Join Date: April 19, 2007
Posts: 4,927
Religion: Catholic, Obl.OSB
Default Re: Why do liberal Catholics stay in the Church?

I don't understand why so many people on CAF seem to want to push people out of the Church. There's another long thread asking why "cafeteria" Catholics don't leave and join Protestant churches.

How about this: People stay in the Church even when they disagree with some aspects or hope that some aspects will change because they believe it is the Church started by Jesus, believe that even when it isn't perfect it's still good, and believe in the sacraments, especially the Eucharist.

In a slightly different area, every time I hear about another case of priestly sex abuse or episcopal cover-up, I'm tempted to leave. How can this keep happening and when will it end? But even though I'm troubled, I remind myself that I believe this is the Church started by Jesus, believe that even when bad things happen there is still good within the Church, and believe in the sacraments, especially the Eucharist.
  #10  
Old Apr 26, '11, 8:47 am
kkmousse kkmousse is offline
Observing Member
 
Join Date: April 16, 2011
Posts: 4
Religion: Catholic
Default Re: Why do liberal Catholics stay in the Church?

I believe that everyone has the right to their own beliefs, no matter what church they belong to, or whatever. As long as that is what they believe in.
As a Catholic I attend mass on a regular basis and do the best that I can to follow its teachings. However I do have beliefs that do not fit with the Church also. I will have to deal with them at the pearly gates when the time comes.
I think it is wrong to push my beliefs on other people and think a few ways on the topic of abortion. It may be wrong for me, but I have no right to say it is wrong for someone else. It is their right to make that decision themselves. They will deal with the consequences themselves, I can not do that for them either.
I also believe that Laws of man should no in infilltrated with those of a religious faith at all. If that was the case, then someday we will have "Shia" laws impossed on us also. It is not a good idea to open the door to imposing ones beliefs on the masses of those not of your faith. That is why laws should be broadly enough written to accomidate all beliefs. They should have nothing to do with the church. We are not a religious state but a unified Republic that allows people of different beliefs to live togather in peace.

Last edited by kkmousse; Apr 26, '11 at 8:58 am.
  #11  
Old Apr 26, '11, 8:52 am
ndeparis88's Avatar
ndeparis88 ndeparis88 is offline
Junior Member
 
Join Date: April 5, 2011
Posts: 388
Religion: Roman Catholic
Send a message via AIM to ndeparis88
Default Re: Why do liberal Catholics stay in the Church?

Quote:
Originally Posted by SuscipeMeDomine View Post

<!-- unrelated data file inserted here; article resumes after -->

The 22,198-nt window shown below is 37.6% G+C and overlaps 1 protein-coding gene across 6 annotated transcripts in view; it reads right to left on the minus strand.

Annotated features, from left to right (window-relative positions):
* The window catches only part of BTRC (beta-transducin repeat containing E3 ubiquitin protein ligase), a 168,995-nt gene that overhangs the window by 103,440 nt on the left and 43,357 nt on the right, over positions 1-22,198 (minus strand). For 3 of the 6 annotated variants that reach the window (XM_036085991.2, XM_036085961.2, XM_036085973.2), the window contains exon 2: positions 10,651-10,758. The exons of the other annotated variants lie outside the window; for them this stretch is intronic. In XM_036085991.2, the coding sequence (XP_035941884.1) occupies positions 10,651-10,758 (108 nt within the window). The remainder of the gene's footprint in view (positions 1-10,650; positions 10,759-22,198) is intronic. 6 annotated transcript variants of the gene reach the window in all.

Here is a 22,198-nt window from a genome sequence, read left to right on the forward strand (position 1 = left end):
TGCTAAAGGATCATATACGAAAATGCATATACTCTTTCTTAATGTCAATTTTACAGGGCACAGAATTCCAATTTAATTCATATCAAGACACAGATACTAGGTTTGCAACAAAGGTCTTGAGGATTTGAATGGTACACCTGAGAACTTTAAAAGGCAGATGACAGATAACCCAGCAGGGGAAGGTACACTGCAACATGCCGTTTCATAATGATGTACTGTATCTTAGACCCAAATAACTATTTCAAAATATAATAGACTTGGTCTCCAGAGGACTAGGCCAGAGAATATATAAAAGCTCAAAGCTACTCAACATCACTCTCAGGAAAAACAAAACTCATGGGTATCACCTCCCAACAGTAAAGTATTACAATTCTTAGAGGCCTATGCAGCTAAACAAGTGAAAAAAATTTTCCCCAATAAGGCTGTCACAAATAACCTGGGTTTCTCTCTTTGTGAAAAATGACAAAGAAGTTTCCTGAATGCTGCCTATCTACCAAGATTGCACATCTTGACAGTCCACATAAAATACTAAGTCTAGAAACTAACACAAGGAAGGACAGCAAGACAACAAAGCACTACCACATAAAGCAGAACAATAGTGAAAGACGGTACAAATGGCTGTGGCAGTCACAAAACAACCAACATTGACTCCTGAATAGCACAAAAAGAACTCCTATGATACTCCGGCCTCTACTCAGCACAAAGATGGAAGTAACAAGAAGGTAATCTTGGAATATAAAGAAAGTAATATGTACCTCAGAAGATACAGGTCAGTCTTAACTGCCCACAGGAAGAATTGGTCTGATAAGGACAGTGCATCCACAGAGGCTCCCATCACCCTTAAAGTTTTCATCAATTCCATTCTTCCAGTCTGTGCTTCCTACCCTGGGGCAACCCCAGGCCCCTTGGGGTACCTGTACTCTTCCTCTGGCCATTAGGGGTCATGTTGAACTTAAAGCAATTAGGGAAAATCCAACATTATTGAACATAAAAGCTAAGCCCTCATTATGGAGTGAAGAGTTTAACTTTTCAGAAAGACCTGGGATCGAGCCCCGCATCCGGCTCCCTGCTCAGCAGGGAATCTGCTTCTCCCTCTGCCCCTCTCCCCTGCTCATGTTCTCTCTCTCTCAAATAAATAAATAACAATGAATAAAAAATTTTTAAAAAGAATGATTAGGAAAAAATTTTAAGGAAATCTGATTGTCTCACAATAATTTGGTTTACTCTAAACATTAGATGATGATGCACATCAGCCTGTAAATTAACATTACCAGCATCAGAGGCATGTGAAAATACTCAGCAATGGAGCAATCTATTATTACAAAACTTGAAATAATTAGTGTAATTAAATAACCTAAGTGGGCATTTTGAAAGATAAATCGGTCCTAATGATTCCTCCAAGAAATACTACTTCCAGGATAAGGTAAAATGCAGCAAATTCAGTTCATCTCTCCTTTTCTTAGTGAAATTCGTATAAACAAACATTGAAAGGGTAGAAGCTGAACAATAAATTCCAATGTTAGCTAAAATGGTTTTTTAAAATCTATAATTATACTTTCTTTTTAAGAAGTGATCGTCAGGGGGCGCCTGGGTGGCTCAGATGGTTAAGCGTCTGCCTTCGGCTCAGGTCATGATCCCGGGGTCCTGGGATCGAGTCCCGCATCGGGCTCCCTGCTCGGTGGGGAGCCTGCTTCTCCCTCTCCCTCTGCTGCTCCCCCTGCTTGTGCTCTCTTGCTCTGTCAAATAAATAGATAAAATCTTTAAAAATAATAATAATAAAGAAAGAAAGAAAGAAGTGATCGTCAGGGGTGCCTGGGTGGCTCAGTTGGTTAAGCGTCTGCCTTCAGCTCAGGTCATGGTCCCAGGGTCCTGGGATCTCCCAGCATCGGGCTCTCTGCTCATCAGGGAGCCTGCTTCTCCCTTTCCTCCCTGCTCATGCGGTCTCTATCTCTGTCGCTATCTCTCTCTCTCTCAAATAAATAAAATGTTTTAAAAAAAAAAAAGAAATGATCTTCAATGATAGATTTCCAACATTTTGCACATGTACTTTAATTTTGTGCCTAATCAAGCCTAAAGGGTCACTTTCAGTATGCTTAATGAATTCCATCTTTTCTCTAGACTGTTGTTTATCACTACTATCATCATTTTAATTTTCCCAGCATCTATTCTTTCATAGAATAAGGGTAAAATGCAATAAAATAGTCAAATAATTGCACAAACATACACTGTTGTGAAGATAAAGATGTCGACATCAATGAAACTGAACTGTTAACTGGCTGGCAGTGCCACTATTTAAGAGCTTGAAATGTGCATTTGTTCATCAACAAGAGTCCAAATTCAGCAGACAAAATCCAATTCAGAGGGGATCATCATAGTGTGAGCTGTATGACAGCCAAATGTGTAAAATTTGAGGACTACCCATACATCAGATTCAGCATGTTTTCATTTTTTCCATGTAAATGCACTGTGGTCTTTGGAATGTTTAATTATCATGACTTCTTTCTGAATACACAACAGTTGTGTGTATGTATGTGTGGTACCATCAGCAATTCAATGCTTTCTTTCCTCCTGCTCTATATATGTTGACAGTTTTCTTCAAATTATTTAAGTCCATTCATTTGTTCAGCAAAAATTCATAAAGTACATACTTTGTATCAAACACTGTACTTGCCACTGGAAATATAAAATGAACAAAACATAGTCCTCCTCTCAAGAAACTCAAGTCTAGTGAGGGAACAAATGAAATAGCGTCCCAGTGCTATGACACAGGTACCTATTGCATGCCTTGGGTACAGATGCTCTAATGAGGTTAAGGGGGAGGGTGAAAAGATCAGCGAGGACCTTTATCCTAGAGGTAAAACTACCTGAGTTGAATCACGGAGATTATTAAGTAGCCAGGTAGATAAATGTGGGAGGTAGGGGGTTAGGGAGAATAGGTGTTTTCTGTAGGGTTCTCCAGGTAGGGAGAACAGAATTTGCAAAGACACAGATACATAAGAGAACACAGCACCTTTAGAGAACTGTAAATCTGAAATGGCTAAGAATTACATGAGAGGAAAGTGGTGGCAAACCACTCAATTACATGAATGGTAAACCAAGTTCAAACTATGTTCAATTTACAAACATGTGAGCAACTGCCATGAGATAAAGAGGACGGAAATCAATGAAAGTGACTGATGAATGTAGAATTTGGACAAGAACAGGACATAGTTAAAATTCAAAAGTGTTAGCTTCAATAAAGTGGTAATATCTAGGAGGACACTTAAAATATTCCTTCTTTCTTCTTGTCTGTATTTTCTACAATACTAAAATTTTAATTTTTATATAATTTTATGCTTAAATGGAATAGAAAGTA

I don't understand why so many people on CAF seem to want to push people out of the Church. There's another long thread asking why "cafeteria" Catholics don't leave and join Protestant churches.

How about this: People stay in the Church even when they disagree with some aspects or hope that some aspects will change because they believe it is the Church started by Jesus, believe that even when it isn't perfect it's still good, and believe in the sacraments, especially the Eucharist.

In a slightly different area, every time I hear about another case of priestly sex abuse or episcopal cover-up, I'm tempted to leave. How can this keep happening and when will it end? But even though I'm troubled, I remind myself that I believe this is the Church started by Jesus, believe that even when bad things happen there is still good within the Church, and believe in the sacraments, especially the Eucharist.
It helps to remember that it is not the Church's fault for those actions by priest it is the choice of them and only them. The church is good, it's just people that can be bad. But that's why the Church is here.
__________________
Fides quaerens intellectum

faith seeking understanding
  #12  
Old Apr 26, '11, 8:57 am
Peepers Peepers is offline
Banned
 
Join Date: April 11, 2011
Posts: 279
Religion: Learning about Catholicism
Default Re: Why do liberal Catholics stay in the Church?

It us also true that ideas which were once radical, such as giving women the right to own property and to vote, are accepted as moral precepts now. We should be careful when it comes to assessing what is radical in terms of morality. If not for radical thinking, we would not have the freedoms and dignity which we have now. Many of us might be slaves.
  #13  
Old Apr 26, '11, 9:06 am
Elizabeth502 Elizabeth502 is offline
Banned
 
Join Date: November 19, 2008
Posts: 9,120
Religion: Roman Catholic
Default Re: Why do liberal Catholics stay in the Church?

Quote:
Originally Posted by Peepers View Post
. However, my read of history is that the Church has modified its teachings over time.
=/= this:

Quote:
You could call this an expanded understanding which accumulates with time.
Two different dynamics there. Understanding and explanation is not the same thing as a principle. Some teachings have undergone modfication in emphasis. In addition, some things were informally "taught" or "understood" or even preached, but never codified. Other teachings were matters of open-ended belief (such as Limbo) or matters of discipline (such as Friday abstinence), rather than dogmatic or doctrinal matters.